Starting from pole for the 4th time this season, Jorge Lorenzo was determined to end 2016, and his time with Yamaha, in the best possible way… he wanted to win!
After a trademark perfect start, he went unchallenged for the entire 30 laps, setting two new race lap records and taking his 4th win of the year.
The man starting from second on the grid was the new MotoGP World Champion, Marc Marquez, but after a disastrous start due to a clutch spin issue, he dropped back as low as 7th, leaving him battling with his team-mate, Dani Pedrosa, who unfortunately crashed on lap 7. Someone who got a fantastic start, however, was Ducati’s Andrea Iannone who stormed up to second thanks to the sheer speed of the Ducati, with Maverick Vinales slipping into third.
Iannone initially was able to stick with Lorenzo but by the second lap, the 2015 Champion had already pulled a gap of 0.6 as he did what everyone had feared and simply cleared off at the front.
His now-former Yamaha team-mate Valentino Rossi had quite a battle on his hands in fourth. The first move came on lap 5 at turn 4, as he slipped past Maverick Vinales, with Marc Marquez following him through not long after. For Rossi, his attention then turned to his compatriot Iannone in what turned out to be a fantastic battle between the two Italians. The pair swapped positions fighting first for second, then later in the race for third, with Iannone’s amazing top speed allowing him to simply blast past the Yamaha on the front straight.
With 20 laps still remaining Rossi was eventually able to get himself some breathing space in front of Iannone, partly thanks to Marquez providing a buffer as he had also temporarily passed the Italian for third. For a few laps, the race settled down slightly, matching the calmness of Lorenzo out front, but on lap 17 Rossi and Iannone were back in battle, while further back Crutchlow had crashed out at the last corner.
Iannone eventually got the better of Rossi, although not permanently, which pushed the Yamaha rider back into the clutches of Marc Marquez who’s harder front tyre was coming into its own and providing him with an advantage as the performance of the rubber around him started to drop.
On lap 19 Marquez slipped up the inside of Rossi at turn 2, before passing Iannone on the next lap, only for the Ducati to blast straight back past him. Marquez was not easily dissuaded (obviously) and took the second place back from the Italian in a multi-faceted move at turns 2 and 3. Now he had Iannone firmly behind him, Marquez was able to start closing in on Lorenzo, and he almost made it, dropping the gap to under 2 seconds by the flag, but the Spaniard admitted he’d have needed another 2 or 3 laps to catch and pass the Yamaha.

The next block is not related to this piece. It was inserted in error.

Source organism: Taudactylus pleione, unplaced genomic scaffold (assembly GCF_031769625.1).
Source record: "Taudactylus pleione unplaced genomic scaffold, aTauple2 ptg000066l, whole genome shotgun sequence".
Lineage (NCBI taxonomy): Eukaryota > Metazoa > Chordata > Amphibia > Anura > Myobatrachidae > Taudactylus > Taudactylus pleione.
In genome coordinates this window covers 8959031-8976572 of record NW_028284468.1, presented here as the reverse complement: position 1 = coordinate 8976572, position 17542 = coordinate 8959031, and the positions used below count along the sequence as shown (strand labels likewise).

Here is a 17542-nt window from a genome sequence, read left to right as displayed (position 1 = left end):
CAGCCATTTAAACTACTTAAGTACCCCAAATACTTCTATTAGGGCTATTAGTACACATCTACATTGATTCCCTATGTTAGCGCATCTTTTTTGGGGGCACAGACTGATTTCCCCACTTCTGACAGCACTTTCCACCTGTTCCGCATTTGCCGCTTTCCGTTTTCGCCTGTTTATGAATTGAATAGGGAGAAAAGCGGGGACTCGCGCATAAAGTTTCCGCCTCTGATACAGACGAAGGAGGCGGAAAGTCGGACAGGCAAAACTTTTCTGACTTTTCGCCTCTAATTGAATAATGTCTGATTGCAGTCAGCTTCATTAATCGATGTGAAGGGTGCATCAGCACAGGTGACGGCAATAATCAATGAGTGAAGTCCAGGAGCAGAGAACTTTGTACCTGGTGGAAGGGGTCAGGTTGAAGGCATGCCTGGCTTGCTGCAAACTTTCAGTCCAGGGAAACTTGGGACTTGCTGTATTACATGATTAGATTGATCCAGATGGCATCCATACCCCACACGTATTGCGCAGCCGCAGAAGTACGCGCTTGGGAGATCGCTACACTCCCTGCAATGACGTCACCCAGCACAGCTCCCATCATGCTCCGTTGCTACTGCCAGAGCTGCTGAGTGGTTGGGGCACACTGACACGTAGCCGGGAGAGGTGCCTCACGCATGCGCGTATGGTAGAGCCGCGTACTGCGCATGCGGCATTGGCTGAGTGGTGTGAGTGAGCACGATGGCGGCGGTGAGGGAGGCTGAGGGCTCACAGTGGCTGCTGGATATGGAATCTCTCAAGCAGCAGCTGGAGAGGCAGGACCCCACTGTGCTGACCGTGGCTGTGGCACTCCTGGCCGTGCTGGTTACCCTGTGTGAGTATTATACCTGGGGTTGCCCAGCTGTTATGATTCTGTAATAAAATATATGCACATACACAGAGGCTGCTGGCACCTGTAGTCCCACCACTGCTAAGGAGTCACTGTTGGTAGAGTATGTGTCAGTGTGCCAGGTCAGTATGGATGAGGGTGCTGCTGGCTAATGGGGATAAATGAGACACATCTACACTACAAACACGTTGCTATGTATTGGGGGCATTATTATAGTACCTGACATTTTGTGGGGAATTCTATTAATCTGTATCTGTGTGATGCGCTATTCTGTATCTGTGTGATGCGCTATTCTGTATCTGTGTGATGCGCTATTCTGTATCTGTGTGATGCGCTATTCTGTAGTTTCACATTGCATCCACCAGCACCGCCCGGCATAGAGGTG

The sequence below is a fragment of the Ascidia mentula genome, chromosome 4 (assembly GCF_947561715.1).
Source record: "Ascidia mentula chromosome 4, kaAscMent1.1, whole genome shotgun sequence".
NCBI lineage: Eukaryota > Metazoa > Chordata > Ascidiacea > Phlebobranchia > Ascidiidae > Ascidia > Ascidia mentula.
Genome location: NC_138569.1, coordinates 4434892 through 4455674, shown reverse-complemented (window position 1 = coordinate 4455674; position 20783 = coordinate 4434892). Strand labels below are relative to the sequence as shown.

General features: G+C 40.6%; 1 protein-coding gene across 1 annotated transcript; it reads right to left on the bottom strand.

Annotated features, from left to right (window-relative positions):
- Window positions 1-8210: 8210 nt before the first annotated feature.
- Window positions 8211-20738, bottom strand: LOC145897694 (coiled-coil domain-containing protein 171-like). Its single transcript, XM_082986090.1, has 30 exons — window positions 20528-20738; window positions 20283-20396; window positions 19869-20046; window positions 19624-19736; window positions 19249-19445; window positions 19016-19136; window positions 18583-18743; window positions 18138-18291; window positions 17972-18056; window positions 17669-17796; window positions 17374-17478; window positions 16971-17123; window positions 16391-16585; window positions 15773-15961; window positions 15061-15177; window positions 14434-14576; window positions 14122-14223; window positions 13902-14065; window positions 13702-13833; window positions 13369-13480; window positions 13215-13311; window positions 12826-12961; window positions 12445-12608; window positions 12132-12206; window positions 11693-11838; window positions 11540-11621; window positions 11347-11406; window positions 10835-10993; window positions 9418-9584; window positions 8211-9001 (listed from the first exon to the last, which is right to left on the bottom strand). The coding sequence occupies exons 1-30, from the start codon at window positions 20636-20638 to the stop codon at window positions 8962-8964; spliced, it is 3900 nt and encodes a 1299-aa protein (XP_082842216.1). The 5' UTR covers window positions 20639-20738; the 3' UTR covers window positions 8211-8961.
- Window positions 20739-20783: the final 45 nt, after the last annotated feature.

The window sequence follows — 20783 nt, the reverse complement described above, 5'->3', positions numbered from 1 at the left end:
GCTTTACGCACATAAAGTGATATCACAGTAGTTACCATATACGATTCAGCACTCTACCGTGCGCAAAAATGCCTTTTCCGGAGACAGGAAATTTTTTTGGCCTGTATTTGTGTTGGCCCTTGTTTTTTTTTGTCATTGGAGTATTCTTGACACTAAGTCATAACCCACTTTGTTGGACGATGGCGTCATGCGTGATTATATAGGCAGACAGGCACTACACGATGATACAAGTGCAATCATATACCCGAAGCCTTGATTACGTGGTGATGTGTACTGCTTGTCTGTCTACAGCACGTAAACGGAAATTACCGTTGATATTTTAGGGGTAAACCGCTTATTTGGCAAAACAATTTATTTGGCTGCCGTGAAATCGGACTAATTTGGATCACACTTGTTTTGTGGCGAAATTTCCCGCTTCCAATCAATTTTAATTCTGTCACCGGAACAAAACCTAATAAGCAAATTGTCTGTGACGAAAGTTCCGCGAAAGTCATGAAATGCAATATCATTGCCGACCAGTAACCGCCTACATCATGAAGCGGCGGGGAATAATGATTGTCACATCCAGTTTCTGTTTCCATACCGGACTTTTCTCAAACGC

With 7 laps left, Rossi again tried to get the better of Iannone, but was unable to match the speed of the Ducati rider and bike, before a last ditch attempt on the second to last lap with the two Italians leaning on each other at turn 11 as they battled for position, with Iannone ultimately coming out on top. While he was fighting with Rossi however, his team-mate and Sepang winner Andrea Dovizioso was desperately trying to hold off the Espargaro brothers further back in the top 10.
On paper, and indeed on asphalt, it seems like a fairly straightforward win for Jorge Lorenzo in Valencia as he had a very quiet 30 laps. But he did have issues to overcome as his front tyre started to grain, although he said he was actually having more issues with his rear when Marquez was closing him in.
Nonetheless, the Spaniard was thrilled to wrap up his 9 years with Yamaha in the perfect way, saying that now he’d achieved his objective he could finally relax and tonight (after a party of course) have a good sleep. It was an emotional day for the triple MotoGP champion as he says goodbye to all but 1 member of his team at the same time that Yamaha won the 2016 Team Championship, but he won’t reflect on that for too long because on Tuesday he gets his first taste of the Ducati.
For Marc Marquez, he ultimately suffered from a bad start and wasn’t able to catch Lorenzo soon enough, but he was able to celebrate an incredible title-winning year in style with his team, as they brought out all the celebrations that had originally been planned for Australia as they were also celebrating Honda’s 22nd Constructors Championship.
Third-place finisher Andrea Iannone had the hardest race of them all, as the Italian is still not fit after fracturing his vertebrae back in Misano and missing 4 races. He was in a lot of pain and was really struggling to get the energy to continue; speaking after the race he admitted that when he saw his pitboard saying 16 laps left he didn’t think he’d make it to the chequered flag. But he battled through the pain, assisted by the speed of his Desmo, to take his fourth podium of the season as he now says goodbye to Ducati and moves to Suzuki.
For the new kids on the grid, KTM, it wasn’t the ideal debut with Mika Kallio having to retire from the race on lap 20 due to an electronic issue that caused the ECU to lose the signal of the speed sensor. But despite that and grip issues earlier in the weekend, I think they can be satisfied with their performance. They’ll have gathered vital data and race experience, and are now ready for further improvements in the test next week.
2016 is now over. MotoGP has seen 9 different winners but was ultimately dominated by Marc Marquez as he learnt a new mentality that in turn brought consistency. The weather and tyres played starring roles over the 18 race drama, but the riders themselves have to be the true stars of the show. While this season is finished, the good news is that 2017 starts on Tuesday with a 2-day test at the Valencia circuit.